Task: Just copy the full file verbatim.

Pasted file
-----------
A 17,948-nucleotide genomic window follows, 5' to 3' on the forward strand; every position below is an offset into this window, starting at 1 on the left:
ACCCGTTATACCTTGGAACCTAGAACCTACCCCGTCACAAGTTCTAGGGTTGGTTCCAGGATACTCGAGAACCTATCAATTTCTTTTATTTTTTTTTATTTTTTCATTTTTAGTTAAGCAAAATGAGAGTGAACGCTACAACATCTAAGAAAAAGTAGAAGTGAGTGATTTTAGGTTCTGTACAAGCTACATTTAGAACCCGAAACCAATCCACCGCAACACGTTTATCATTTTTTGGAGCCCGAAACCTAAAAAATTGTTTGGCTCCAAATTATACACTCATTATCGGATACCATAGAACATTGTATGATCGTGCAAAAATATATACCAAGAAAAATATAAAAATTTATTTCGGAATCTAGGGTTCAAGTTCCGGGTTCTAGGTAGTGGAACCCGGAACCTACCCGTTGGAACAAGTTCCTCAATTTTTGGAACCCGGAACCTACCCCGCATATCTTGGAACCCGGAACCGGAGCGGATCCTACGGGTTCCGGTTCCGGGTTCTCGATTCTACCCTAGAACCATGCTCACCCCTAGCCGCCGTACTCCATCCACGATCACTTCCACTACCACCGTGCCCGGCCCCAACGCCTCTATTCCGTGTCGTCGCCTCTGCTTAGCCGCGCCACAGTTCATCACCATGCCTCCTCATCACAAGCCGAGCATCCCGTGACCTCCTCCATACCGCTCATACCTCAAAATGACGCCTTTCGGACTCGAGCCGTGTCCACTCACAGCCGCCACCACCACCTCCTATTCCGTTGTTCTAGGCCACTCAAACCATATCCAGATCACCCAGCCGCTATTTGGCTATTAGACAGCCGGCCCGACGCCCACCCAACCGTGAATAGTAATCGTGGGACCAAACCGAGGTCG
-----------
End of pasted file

A 17,948-nucleotide genomic window follows, 5' to 3' on the forward strand; every position below is an offset into this window, starting at 1 on the left:
ACCCGTTATACCTTGGAACCTAGAACCTACCCCGTCACAAGTTCTAGGGTTGGTTCCAGGATACTCGAGAACCTATCAATTTCTTTTATTTTTTTTTATTTTTTCATTTTTAGTTAAGCAAAATGAGAGTGAACGCTACAACATCTAAGAAAAAGTAGAAGTGAGTGATTTTAGGTTCTGTACAAGCTACATTTAGAACCCGAAACCAATCCACCGCAACACGTTTATCATTTTTTGGAGCCCGAAACCTAAAAAATTGTTTGGCTCCAAATTATACACTCATTATCGGATACCATAGAACATTGTATGATCGTGCAAAAATATATACCAAGAAAAATATAAAAATTTATTTCGGAATCTAGGGTTCAAGTTCCGGGTTCTAGGTAGTGGAACCCGGAACCTACCCGTTGGAACAAGTTCCTCAATTTTTGGAACCCGGAACCTACCCCGCATATCTTGGAACCCGGAACCGGAGCGGATCCTACGGGTTCCGGTTCCGGGTTCTCGATTCTACCCTAGAACCATGCTCACCCCTAGCCGCCGTACTCCATCCACGATCACTTCCACTACCACCGTGCCCGGCCCCAACGCCTCTATTCCGTGTCGTCGCCTCTGCTTAGCCGCGCCACAGTTCATCACCATGCCTCCTCATCACAAGCCGAGCATCCCGTGACCTCCTCCATACCGCTCATACCTCAAAATGACGCCTTTCGGACTCGAGCCGTGTCCACTCACAGCCGCCACCACCACCTCCTATTCCGTTGTTCTAGGCCACTCAAACCATATCCAGATCACCCAGCCGCTATTTGGCTATTAGACAGCCGGCCCGACGCCCACCCAACCGTGAATAGTAATCGTGGGACCAAACCGAGGTCG